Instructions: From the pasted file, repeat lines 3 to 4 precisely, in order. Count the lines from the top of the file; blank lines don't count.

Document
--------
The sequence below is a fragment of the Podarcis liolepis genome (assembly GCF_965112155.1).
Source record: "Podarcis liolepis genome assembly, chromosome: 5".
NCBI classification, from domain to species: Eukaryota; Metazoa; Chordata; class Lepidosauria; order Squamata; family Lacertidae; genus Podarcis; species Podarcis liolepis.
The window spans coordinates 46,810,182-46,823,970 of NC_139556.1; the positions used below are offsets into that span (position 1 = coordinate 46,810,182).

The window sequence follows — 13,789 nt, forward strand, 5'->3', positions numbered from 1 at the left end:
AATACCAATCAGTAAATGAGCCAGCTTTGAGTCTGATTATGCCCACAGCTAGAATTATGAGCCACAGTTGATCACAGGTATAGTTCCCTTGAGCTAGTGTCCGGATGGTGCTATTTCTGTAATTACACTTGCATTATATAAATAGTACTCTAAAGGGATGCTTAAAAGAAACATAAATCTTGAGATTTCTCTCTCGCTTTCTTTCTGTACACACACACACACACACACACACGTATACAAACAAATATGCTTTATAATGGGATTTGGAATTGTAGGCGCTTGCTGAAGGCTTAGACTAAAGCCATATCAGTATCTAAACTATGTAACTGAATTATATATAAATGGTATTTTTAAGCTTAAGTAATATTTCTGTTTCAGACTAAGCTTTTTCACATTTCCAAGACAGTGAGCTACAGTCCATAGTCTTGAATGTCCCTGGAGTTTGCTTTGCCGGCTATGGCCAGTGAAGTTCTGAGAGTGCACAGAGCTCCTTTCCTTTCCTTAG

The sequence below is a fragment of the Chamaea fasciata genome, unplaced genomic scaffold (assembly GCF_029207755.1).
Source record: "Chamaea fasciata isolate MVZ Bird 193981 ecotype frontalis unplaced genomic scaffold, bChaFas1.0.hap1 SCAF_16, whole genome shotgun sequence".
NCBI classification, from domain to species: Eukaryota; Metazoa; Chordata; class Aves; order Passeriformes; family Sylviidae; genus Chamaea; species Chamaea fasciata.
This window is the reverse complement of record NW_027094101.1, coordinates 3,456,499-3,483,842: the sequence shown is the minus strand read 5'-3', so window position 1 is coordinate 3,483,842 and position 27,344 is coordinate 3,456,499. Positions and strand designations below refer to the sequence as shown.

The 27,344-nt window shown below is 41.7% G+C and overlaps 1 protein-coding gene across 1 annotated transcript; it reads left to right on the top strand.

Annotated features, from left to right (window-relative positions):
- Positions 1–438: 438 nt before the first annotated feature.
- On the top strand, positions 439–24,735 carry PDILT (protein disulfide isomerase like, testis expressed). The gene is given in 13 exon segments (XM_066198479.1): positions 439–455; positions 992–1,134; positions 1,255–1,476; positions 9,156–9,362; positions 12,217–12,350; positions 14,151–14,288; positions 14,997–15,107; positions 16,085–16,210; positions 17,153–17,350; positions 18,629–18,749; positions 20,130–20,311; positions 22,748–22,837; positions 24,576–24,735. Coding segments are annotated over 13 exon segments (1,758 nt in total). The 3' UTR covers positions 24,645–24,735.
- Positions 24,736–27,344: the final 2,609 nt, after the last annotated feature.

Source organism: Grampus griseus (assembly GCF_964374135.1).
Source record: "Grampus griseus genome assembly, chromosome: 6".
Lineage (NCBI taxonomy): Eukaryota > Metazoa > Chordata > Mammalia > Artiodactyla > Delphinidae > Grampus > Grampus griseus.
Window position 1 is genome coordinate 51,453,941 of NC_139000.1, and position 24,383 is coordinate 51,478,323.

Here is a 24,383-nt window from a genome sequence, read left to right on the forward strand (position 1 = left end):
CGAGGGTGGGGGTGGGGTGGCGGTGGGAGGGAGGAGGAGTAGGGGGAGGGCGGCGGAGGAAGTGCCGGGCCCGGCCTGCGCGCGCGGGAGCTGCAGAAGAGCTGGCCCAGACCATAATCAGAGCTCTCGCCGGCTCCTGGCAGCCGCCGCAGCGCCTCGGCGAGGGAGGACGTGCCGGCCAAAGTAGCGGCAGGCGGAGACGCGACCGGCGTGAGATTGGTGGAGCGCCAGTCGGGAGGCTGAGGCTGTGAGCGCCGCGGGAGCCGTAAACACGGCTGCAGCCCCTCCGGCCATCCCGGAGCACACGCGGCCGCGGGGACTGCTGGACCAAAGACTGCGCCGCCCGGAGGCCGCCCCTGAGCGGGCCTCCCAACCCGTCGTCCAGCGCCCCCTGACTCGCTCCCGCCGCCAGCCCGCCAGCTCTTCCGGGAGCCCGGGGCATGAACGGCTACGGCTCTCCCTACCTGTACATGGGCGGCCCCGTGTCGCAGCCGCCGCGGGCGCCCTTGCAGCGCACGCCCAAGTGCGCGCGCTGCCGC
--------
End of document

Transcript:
NCBI classification, from domain to species: Eukaryota; Metazoa; Chordata; class Lepidosauria; order Squamata; family Lacertidae; genus Podarcis; species Podarcis liolepis.
The window spans coordinates 46,810,182-46,823,970 of NC_139556.1; the positions used below are offsets into that span (position 1 = coordinate 46,810,182).